A second warning by the same W. J. Morrish, October 15th.
"A Few More Facts Relating to the Self-styled "Latter-day Saints,' " by John Simmons, Church of England minister, Dymock, Herefordshire, September 14th.
Several letters written by Mr. Curran, and published in the Manx Liberal, Isle of Man, in October, were replied to by John Taylor.
"Mormonism Weighed in the Balances of the Sanctuary and Found Wanting;" the substance of four lectures by Samuel Haining, published in Douglas, Isle of Man; a tract of sixty-six pages.
Interesting account of several remarkable visions, and of the late discovery of ancient American Records giving an account of the commencement of the work of the Lord in this generation, by Elder Orson Pratt, Edinburgh, September.
The Word of the Lord to the Citizens of London, of every sect and denomination; and to every individual into whose hands it may fall; showing forth the plan of salvation as laid down in the New Testament; namely, faith in our Lord Jesus Christ—Repentance—Baptism for the remission of sins—and the Gift of the Holy Ghost, by the laying on of hands, presented by Heber C. Kimball and Wilford Woodruff, Elders of the Church of Jesus Christ of Latter-day Saints.
An exposure of the errors and fallacies of the self-named "Latter-day Saints." By William Hewitt, of Lane End, Staffordshire, Potteries.
An answer to Mr. William Hewitt's tract against the Latter-day Saints. By Elder Parley P. Pratt.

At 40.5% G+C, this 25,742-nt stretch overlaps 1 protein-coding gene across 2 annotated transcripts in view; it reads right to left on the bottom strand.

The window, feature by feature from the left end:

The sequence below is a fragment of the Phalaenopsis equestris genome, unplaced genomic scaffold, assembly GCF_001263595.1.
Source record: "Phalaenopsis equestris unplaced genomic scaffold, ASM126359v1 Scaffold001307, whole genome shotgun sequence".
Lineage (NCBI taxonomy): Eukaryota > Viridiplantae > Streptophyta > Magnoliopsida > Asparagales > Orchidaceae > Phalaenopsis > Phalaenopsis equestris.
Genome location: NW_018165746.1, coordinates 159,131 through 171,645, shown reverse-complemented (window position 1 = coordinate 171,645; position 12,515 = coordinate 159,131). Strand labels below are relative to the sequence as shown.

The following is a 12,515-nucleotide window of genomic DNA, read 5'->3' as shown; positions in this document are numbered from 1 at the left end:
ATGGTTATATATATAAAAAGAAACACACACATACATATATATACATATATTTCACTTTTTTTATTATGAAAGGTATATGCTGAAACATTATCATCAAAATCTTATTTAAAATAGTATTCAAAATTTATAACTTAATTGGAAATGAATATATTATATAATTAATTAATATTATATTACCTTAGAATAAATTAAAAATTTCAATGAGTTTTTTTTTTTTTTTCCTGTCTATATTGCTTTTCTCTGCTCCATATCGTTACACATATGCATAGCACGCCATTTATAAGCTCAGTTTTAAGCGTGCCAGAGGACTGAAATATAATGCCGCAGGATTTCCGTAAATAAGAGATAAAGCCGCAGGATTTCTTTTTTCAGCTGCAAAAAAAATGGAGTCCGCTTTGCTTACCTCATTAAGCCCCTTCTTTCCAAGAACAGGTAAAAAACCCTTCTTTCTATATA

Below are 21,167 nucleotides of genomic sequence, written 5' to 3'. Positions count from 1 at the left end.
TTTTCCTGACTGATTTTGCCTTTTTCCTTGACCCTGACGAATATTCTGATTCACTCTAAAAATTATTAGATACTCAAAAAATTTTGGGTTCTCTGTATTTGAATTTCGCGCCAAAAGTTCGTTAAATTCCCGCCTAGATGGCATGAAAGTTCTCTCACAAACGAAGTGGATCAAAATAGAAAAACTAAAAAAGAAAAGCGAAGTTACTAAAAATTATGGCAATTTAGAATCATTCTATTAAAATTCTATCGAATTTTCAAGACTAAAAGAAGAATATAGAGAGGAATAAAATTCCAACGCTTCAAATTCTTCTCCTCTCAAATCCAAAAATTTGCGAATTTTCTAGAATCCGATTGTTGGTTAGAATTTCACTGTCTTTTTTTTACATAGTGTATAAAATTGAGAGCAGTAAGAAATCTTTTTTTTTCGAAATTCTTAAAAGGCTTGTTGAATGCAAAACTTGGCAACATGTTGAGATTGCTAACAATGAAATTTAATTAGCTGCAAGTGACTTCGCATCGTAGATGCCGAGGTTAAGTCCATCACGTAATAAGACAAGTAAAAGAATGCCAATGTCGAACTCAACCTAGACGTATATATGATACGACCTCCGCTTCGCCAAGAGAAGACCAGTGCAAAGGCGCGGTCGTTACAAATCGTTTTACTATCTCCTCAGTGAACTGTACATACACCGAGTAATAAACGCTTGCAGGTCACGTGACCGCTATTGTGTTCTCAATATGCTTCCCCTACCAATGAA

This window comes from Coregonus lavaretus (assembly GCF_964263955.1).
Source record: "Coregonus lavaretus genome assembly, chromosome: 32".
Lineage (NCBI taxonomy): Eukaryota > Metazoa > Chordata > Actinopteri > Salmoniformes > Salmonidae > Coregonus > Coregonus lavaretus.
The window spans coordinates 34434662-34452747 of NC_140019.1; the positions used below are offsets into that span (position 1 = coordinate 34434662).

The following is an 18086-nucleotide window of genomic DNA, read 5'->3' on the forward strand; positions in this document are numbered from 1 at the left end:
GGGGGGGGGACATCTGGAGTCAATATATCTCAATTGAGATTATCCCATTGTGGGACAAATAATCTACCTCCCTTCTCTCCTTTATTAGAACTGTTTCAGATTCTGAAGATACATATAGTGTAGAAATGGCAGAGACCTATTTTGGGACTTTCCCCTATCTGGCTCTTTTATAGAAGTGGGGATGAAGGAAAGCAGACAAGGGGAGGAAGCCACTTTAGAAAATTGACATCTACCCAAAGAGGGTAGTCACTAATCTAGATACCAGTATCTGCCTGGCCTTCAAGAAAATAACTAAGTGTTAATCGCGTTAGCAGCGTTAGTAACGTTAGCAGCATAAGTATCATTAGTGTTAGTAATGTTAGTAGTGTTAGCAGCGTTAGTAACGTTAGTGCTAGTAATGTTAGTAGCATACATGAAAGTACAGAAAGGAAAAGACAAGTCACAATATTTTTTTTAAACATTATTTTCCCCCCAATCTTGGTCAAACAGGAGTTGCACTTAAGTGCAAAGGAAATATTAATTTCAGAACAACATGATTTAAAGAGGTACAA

Plain Facts; showing the falsehood and folly of the Rev. C. Bush (the Church of England minister, of the parish of Peover, Cheshire); being a reply to his tract against the Latter-day Saints by Parley P. Pratt.
A few remarks by way of reply to an anonymous scribbler, calling himself "a Philanthropist," disabusing the Church of Jesus Christ of Latter-day Saints, of the slanders and falsehoods which he has attempted to fasten upon it. By Samuel Bennett, Philadelphia.
Mormonism unmasked, and Mr. Bennett's reply answered and refuted. By a Philanthropist of Chester county. Published in Philadelphia.
An Appeal to the American People; being an account of the persecutions of the Church of Jesus Christ of Latter-day Saints, and the barbarities inflicted on them by the inhabitants of the State of Missouri, sixty closely printed pages second edition revised by authority of said Church, Joseph Smith, Jun., Sidney Rigdon, Hyrum Smith, Presidency.
A Reply to Mr. Thomas Taylor's Pamphlet, entitled "Complete Failure," etc., and also to Mr. Richard Livesey's tract, "Mormonism Exposed" by Parley P. Pratt.
The editor of the London Dispatch, published an article on November 8th, against the Latter-day Saints, containing some of the false statements of Captain D. L. St. Clair, in his tract against them, which was replied to by Elder Parley P. Pratt, in the November number of the Millennial Star.